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Biographical Sketch of Henry P. Tietsort

The subject of this article is one of the venerable and capable men of the vicinity of Nyssa, being also a veritable pioneer of the pioneers, of the west having labored with great energy in many portions of the same, and has endured the privations, hardships and suffering incident to this kind of life. Henry P. Tietsort, was born in Cass County Michigan, on October 14, 1829, being the son of John and Angeline (Meyers) Tietsort. The parents were natives of Pennsylvania, but his grandparents came from Germany. Our subject was educated in the common schools of his native place and spent the years of his youth in labor on the farm. In 1859 he went to St. Joseph, Missouri and thence he came across the plains with mule teams, consuming four months in the trip. The train of thirty wagons landed at Red Bluff, California, and he went to freighting for a time and then mined. It was 1864 when he came to Boise Basin, Idaho, and he was also in Baker County, now Malheur, near Malheur City. He mined in various localities in the country, being pretty well over the western country, until 1892, when he located his present place of forty-three acres on the banks of the Snake, three miles southwest from Nyssa. Then there were but one or two houses between his place and Ontario. He opened up his farm, labored for the building of the Owyhee ditch and now has a good place, thirty-five acres of alfalfa, a food orchard and comfortable buildings.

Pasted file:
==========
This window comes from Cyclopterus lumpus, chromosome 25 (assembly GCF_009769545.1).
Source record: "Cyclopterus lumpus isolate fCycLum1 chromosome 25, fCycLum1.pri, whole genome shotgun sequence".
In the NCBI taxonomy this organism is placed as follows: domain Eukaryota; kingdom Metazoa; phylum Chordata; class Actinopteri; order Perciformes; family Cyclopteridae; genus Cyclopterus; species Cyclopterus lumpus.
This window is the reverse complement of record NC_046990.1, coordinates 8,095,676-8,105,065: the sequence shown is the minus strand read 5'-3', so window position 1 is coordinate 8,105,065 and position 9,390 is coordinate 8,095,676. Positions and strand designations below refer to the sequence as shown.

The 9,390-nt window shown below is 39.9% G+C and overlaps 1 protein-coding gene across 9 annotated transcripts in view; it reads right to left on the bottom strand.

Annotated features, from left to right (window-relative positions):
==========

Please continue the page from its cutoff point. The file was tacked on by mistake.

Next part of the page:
The marriage of Mr. Tietsort and Miss Lydia, daughter of Henry H. and Malissa Carman, of Nyssa, was solemnized on October 3, 1880, and they have become the parents of the following children: Mrs. Lizzie Davis of Okanogan County, Washington: Jay, of Okanogan County, Washington: Orville, Ada, Ray, Roy, Alta. Mrs. Tietsort’s parents crossed the plains from Kansas by wagon to Boise in 1880. The mother died in 1899, July 15.

Mr. Tietsort was a participant in the Pitt River, and Selay Indian war in California in 1859, serving under General Kirby, and the whites were universally victorious in this conflict. He was also in a fight with the Indians in the Boise Basin in 1878 when many of the savages were slain. Mr. Tietsort has seen his share of danger and hardship on the frontier and now he is entitled to the quiet enjoyment of his place, whish his labor has provided.

Mr. Tietsort is also interested in a large tract of mining land situated across the river from his home, in Idaho.

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